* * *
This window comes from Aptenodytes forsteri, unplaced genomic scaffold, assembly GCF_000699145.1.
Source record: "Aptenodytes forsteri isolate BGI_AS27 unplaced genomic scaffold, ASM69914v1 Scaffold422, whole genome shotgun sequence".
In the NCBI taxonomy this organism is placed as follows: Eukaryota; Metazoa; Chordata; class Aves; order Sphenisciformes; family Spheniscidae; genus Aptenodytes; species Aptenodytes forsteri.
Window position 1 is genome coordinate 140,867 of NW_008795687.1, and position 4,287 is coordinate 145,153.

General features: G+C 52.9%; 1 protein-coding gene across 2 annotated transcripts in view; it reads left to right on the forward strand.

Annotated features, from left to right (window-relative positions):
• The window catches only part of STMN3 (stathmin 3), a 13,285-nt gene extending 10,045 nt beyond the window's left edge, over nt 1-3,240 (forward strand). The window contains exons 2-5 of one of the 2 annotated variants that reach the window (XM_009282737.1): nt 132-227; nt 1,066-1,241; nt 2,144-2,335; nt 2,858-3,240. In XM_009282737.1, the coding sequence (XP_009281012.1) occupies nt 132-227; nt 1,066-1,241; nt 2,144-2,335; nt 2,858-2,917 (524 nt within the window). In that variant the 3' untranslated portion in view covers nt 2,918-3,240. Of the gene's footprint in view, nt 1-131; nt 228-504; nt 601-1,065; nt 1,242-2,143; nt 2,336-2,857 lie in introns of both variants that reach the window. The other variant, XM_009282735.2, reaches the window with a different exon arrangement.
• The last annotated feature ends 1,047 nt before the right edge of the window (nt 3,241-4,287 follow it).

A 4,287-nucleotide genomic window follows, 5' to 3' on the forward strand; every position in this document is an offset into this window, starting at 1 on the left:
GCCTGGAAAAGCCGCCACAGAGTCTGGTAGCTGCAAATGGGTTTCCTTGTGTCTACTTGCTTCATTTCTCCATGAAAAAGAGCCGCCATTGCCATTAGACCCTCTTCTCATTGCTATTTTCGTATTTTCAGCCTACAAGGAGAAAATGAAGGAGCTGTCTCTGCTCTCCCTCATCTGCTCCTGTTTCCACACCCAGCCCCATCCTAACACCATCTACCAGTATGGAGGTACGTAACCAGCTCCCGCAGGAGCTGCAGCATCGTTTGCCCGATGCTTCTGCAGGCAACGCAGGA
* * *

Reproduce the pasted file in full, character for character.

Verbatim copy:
This window comes from Aptenodytes forsteri, unplaced genomic scaffold, assembly GCF_000699145.1.
Source record: "Aptenodytes forsteri isolate BGI_AS27 unplaced genomic scaffold, ASM69914v1 Scaffold422, whole genome shotgun sequence".
In the NCBI taxonomy this organism is placed as follows: Eukaryota; Metazoa; Chordata; class Aves; order Sphenisciformes; family Spheniscidae; genus Aptenodytes; species Aptenodytes forsteri.
Window position 1 is genome coordinate 140,867 of NW_008795687.1, and position 4,287 is coordinate 145,153.

General features: G+C 52.9%; 1 protein-coding gene across 2 annotated transcripts in view; it reads left to right on the forward strand.

Annotated features, from left to right (window-relative positions):
• The window catches only part of STMN3 (stathmin 3), a 13,285-nt gene extending 10,045 nt beyond the window's left edge, over nt 1-3,240 (forward strand). The window contains exons 2-5 of one of the 2 annotated variants that reach the window (XM_009282737.1): nt 132-227; nt 1,066-1,241; nt 2,144-2,335; nt 2,858-3,240. In XM_009282737.1, the coding sequence (XP_009281012.1) occupies nt 132-227; nt 1,066-1,241; nt 2,144-2,335; nt 2,858-2,917 (524 nt within the window). In that variant the 3' untranslated portion in view covers nt 2,918-3,240. Of the gene's footprint in view, nt 1-131; nt 228-504; nt 601-1,065; nt 1,242-2,143; nt 2,336-2,857 lie in introns of both variants that reach the window. The other variant, XM_009282735.2, reaches the window with a different exon arrangement.
• The last annotated feature ends 1,047 nt before the right edge of the window (nt 3,241-4,287 follow it).

A 4,287-nucleotide genomic window follows, 5' to 3' on the forward strand; every position in this document is an offset into this window, starting at 1 on the left:
GCCTGGAAAAGCCGCCACAGAGTCTGGTAGCTGCAAATGGGTTTCCTTGTGTCTACTTGCTTCATTTCTCCATGAAAAAGAGCCGCCATTGCCATTAGACCCTCTTCTCATTGCTATTTTCGTATTTTCAGCCTACAAGGAGAAAATGAAGGAGCTGTCTCTGCTCTCCCTCATCTGCTCCTGTTTCCACACCCAGCCCCATCCTAACACCATCTACCAGTATGGAGGTACGTAACCAGCTCCCGCAGGAGCTGCAGCATCGTTTGCCCGATGCTTCTGCAGGCAACGCAGGA